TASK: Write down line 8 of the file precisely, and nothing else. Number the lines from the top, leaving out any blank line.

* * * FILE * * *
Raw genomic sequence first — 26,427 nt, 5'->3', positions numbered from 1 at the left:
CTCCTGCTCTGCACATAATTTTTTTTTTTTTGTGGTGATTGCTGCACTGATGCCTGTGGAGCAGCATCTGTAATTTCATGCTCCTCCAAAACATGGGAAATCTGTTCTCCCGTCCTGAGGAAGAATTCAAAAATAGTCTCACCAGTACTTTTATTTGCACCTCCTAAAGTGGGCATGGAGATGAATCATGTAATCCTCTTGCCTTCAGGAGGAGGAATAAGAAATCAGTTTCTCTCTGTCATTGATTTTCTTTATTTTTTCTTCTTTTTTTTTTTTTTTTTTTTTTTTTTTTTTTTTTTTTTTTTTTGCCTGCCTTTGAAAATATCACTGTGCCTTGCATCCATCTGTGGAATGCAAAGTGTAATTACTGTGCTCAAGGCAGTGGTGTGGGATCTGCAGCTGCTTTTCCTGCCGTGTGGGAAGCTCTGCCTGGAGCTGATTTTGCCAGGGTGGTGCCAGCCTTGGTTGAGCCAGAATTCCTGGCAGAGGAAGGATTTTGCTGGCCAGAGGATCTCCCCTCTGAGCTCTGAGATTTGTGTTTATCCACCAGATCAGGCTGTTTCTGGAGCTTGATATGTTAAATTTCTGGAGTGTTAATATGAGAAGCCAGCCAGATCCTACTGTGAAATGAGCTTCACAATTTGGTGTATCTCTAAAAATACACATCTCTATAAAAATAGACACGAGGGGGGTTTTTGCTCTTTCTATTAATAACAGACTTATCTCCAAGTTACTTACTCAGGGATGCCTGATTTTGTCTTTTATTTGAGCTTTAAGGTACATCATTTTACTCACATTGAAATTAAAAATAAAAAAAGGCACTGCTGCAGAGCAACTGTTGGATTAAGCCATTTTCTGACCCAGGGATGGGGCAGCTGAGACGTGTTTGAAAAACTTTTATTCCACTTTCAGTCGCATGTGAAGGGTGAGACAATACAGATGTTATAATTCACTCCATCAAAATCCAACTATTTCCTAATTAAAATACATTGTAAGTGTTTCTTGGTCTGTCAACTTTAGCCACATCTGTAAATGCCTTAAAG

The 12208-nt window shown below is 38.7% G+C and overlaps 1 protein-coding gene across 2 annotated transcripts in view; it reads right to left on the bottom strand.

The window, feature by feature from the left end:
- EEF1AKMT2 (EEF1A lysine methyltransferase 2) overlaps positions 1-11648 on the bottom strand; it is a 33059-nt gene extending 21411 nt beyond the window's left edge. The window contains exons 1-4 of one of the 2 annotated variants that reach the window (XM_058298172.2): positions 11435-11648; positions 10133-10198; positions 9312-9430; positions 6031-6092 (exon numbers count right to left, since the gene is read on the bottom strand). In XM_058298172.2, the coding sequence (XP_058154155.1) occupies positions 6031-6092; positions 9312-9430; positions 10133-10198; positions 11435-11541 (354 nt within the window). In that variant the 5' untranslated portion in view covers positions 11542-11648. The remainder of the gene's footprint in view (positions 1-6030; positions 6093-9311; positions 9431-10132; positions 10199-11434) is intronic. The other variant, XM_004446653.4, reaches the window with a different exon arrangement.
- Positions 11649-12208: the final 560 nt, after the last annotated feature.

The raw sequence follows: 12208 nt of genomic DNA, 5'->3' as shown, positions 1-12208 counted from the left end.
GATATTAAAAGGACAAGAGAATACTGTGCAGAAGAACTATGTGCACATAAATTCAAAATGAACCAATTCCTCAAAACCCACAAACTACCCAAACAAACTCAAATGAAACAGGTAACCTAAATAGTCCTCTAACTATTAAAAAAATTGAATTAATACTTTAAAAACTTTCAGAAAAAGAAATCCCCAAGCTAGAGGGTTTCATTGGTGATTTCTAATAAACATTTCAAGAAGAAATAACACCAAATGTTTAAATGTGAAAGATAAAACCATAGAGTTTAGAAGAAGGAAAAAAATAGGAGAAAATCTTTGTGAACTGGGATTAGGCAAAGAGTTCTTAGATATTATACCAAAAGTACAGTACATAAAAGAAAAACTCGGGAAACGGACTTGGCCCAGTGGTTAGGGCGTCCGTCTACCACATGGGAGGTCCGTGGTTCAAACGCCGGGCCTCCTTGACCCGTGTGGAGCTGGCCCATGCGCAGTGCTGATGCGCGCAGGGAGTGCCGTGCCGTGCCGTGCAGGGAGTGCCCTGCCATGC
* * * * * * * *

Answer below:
GATATTAAAAGGACAAGAGAATACTGTGCAGAAGAACTATGTGCACATAAATTCAAAATGAACCAATTCCTCAAAACCCACAAACTACCCAAACAAACTCAAATGAAACAGGTAACCTAAATAGTCCTCTAACTATTAAAAAAATTGAATTAATACTTTAAAAACTTTCAGAAAAAGAAATCCCCAAGCTAGAGGGTTTCATTGGTGATTTCTAATAAACATTTCAAGAAGAAATAACACCAAATGTTTAAATGTGAAAGATAAAACCATAGAGTTTAGAAGAAGGAAAAAAATAGGAGAAAATCTTTGTGAACTGGGATTAGGCAAAGAGTTCTTAGATATTATACCAAAAGTACAGTACATAAAAGAAAAACTCGGGAAACGGACTTGGCCCAGTGGTTAGGGCGTCCGTCTACCACATGGGAGGTCCGTGGTTCAAACGCCGGGCCTCCTTGACCCGTGTGGAGCTGGCCCATGCGCAGTGCTGATGCGCGCAGGGAGTGCCGTGCCGTGCCGTGCAGGGAGTGCCCTGCCATGC